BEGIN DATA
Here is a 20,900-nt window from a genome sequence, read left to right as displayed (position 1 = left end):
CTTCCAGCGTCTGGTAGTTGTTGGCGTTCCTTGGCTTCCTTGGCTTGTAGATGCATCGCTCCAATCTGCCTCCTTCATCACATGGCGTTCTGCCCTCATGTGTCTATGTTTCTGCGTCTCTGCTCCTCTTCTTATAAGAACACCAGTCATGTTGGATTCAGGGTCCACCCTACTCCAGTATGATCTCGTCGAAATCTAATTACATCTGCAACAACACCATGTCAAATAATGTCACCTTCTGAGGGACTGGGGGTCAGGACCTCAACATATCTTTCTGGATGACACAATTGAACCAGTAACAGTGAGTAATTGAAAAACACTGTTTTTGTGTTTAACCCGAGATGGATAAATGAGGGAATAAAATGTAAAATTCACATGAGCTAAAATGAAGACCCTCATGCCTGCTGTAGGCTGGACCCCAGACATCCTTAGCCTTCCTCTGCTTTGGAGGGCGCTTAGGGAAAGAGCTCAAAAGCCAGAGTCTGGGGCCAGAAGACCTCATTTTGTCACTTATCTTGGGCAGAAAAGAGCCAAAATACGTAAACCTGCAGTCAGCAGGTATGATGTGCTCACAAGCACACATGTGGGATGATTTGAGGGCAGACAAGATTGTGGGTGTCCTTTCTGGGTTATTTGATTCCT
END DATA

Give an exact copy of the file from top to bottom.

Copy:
Here is a 20,900-nt window from a genome sequence, read left to right as displayed (position 1 = left end):
CTTCCAGCGTCTGGTAGTTGTTGGCGTTCCTTGGCTTCCTTGGCTTGTAGATGCATCGCTCCAATCTGCCTCCTTCATCACATGGCGTTCTGCCCTCATGTGTCTATGTTTCTGCGTCTCTGCTCCTCTTCTTATAAGAACACCAGTCATGTTGGATTCAGGGTCCACCCTACTCCAGTATGATCTCGTCGAAATCTAATTACATCTGCAACAACACCATGTCAAATAATGTCACCTTCTGAGGGACTGGGGGTCAGGACCTCAACATATCTTTCTGGATGACACAATTGAACCAGTAACAGTGAGTAATTGAAAAACACTGTTTTTGTGTTTAACCCGAGATGGATAAATGAGGGAATAAAATGTAAAATTCACATGAGCTAAAATGAAGACCCTCATGCCTGCTGTAGGCTGGACCCCAGACATCCTTAGCCTTCCTCTGCTTTGGAGGGCGCTTAGGGAAAGAGCTCAAAAGCCAGAGTCTGGGGCCAGAAGACCTCATTTTGTCACTTATCTTGGGCAGAAAAGAGCCAAAATACGTAAACCTGCAGTCAGCAGGTATGATGTGCTCACAAGCACACATGTGGGATGATTTGAGGGCAGACAAGATTGTGGGTGTCCTTTCTGGGTTATTTGATTCCT